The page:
There is, for some unknown reason, a belief by many that regulator’s and public servant’s principle interest is the public good. For these people, TAFKAS is offering to sell them BridgeCoins; a tokenised crypto distributed ledger investment over a famous Sydney Bridge with registry, custody, trading and payments managed in Nigeria.
Thomas Sowell tells a wonderful story of what caused him to change his world view from Marxism to Capitalsm, despite having complete his Masters at Columbia University and his PhD at the University of Chicago under the supervision of Milton Friedman.
The story goes that Sowell was working at the US Department of Labor and they were trying to work out the impact of minimum wage regulations in Puerto Rico – because that part of the Department set and regulated the minimum wage in Puerto Rico. Sowell came up with a research methodology that would provide evidence – one way or the other.
His Departmental colleagues refused to undertake the research, because if the research evidenced that minimum wage regulation did not work, all the Department employees would themselves be out of work. And you can’t have that. It is better to have poverty and unemployment in Puerto Rico than to force redundant public servants into productive employment.
Public servants and regulators, like the rest of us, are human. We are lazy and act in self interest. There is no special “leave your self interested here” cupboard at the entry of every government department.
Paul Keating used to frequently quote Jack Lang who used to say:
In the race of life, always back self-interest — at least you know it’s trying.
Public servants have no special morality and no special insights. They may have better data, but they does not make them oracles. Please note this all those who put agencies, such as the Treasury and the RBA, on virtuous all knowing pedestals.
This should not be news to most. This is why we try to constrain the public service and the regulatory state through little things like budget controls and parliamentary accountability. Unfortunately though, the gene pool of our political and legislative class has been materially diluted. They seem to think it is fine and proper to give near unfettered power and resources to bureaucrats and regulators. Because it is all too complex for them.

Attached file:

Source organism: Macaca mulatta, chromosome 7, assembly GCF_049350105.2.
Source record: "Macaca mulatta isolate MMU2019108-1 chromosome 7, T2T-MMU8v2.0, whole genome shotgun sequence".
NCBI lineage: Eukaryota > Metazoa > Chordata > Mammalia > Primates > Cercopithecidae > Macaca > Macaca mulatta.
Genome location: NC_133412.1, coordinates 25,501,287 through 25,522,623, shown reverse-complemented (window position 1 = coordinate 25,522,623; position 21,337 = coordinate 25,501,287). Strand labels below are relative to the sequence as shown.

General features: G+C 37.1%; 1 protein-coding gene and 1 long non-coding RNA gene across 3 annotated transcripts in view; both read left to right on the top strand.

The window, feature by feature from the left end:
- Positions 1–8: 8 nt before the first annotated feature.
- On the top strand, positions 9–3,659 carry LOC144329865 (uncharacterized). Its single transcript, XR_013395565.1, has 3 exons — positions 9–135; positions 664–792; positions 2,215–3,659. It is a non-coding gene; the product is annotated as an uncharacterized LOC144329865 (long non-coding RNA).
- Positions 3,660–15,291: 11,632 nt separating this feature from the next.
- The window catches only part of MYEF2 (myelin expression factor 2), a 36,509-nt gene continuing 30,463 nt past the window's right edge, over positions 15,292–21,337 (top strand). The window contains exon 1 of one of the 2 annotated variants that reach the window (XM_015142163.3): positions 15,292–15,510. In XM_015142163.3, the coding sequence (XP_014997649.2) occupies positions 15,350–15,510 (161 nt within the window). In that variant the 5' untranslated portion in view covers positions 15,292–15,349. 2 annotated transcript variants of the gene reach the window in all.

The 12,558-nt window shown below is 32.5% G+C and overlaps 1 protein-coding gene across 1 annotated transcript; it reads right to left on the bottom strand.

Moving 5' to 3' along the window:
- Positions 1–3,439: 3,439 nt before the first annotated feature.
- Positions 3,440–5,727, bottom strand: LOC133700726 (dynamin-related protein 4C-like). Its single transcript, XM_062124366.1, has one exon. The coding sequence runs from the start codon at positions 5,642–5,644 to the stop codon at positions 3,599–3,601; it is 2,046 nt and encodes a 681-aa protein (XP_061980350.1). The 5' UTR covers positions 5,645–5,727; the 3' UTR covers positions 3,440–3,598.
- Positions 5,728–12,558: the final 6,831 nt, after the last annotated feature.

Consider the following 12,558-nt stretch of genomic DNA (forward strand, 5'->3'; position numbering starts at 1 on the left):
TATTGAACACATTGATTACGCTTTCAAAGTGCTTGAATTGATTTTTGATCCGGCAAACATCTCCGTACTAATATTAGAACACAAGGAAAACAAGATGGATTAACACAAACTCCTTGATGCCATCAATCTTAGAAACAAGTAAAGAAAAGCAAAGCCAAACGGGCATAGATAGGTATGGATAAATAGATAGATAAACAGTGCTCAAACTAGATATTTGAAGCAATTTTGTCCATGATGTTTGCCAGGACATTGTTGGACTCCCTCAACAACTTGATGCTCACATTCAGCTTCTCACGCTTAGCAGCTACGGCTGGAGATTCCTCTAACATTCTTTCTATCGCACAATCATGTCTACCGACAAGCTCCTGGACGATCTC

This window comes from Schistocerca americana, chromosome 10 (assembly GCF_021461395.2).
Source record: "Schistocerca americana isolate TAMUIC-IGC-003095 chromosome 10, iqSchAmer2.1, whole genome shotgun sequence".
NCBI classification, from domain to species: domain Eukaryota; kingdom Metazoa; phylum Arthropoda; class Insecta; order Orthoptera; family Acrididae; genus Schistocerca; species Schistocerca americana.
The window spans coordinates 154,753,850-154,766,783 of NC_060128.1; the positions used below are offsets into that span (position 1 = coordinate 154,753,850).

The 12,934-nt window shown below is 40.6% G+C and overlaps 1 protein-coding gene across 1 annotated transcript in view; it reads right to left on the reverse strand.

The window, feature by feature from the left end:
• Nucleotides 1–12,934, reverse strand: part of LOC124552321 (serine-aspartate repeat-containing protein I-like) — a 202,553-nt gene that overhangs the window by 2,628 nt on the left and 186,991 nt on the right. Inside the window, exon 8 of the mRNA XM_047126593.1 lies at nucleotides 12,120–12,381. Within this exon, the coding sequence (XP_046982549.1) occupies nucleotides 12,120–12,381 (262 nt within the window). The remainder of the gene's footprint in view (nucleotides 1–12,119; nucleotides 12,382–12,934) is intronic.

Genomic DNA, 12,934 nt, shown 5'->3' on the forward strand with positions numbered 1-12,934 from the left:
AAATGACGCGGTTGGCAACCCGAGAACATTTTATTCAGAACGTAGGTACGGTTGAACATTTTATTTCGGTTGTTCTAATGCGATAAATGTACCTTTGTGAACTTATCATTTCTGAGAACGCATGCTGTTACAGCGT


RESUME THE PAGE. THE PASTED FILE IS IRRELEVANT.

Take for example this little speech by APRA Executive Board Member Geoff Summerhayes to the Members Health Directors Professional Development Program – basically the directors of private health funds:
We’re on the record expressing our disappointment about the industry’s progress responding to the sustainability challenge, with too many PHIs seemingly waiting for the Government to find a miracle cure. In response, we asked all insurers to submit a robust, proactive recovery plan, including a “Plan B”, with “at risk” PHIs asked to sound out a potential merger partner in case their plan isn’t successful.
APRA is disappointed it seems. Poor petals.
Apparently, a bunch of health funds are at risk because they can’t increase their prices (because the government won’t allow them) and because the government has significant impact on their costs (through Medicare scheduled fees and other regulatory controls). And because the government has a material impact on the conduct of their business, they are waiting for the government to help them. How dumb of them.
But wait. The regulator wants them to merge and combine to solve all these problems. Because cutting out a minuscule amount of administrative costs will solve all their problems. Lord knows what the ACCC would think of one of their regulatory peers directing the industry structure of the health insurance industry. What if the ACCC had a problem with such a directed merger? Who would win the battle of the Regulatory Commissars?
Perhaps Mr Summerhayes thought he was being to subtle in his message so he repeated:
I have previously said that a ‘Plan B’ should be considered as part of the strategy for PHIs – and this was also part of APRA’s message to insurers last year. APRA made clear that ‘at risk’ insurers should consider potential merger partners, and start discussions early, to put them in a stronger position to act quickly if their position becomes unviable. This level of preparedness not only benefits the PHI, but more importantly, helps to protect its policyholders.
TAFKAS was not present at this speech but wonders if there was some tut tutting and finger wagging from Summerhayes when he read this part.
But here is the essence. Why does APRA want mergers? Is it to ensure a better health insurance product for customers? Probably not. It is to make APRA’s life easier.
The dream of a regulator is to have a couple of large, fat, lazy and uncompetitive entities to regulate. They are profitable, at the expense of consumers, so they pay taxes to feed the beast. They are compliant. They don’t innovate. They are predictable.
You know. Like the Australian banks who APRA also regulates and generally protects from competition.
Much like Sowell’s Department of Labor. You can’t have competition and satisfied customers if it makes the life of regulators more difficult.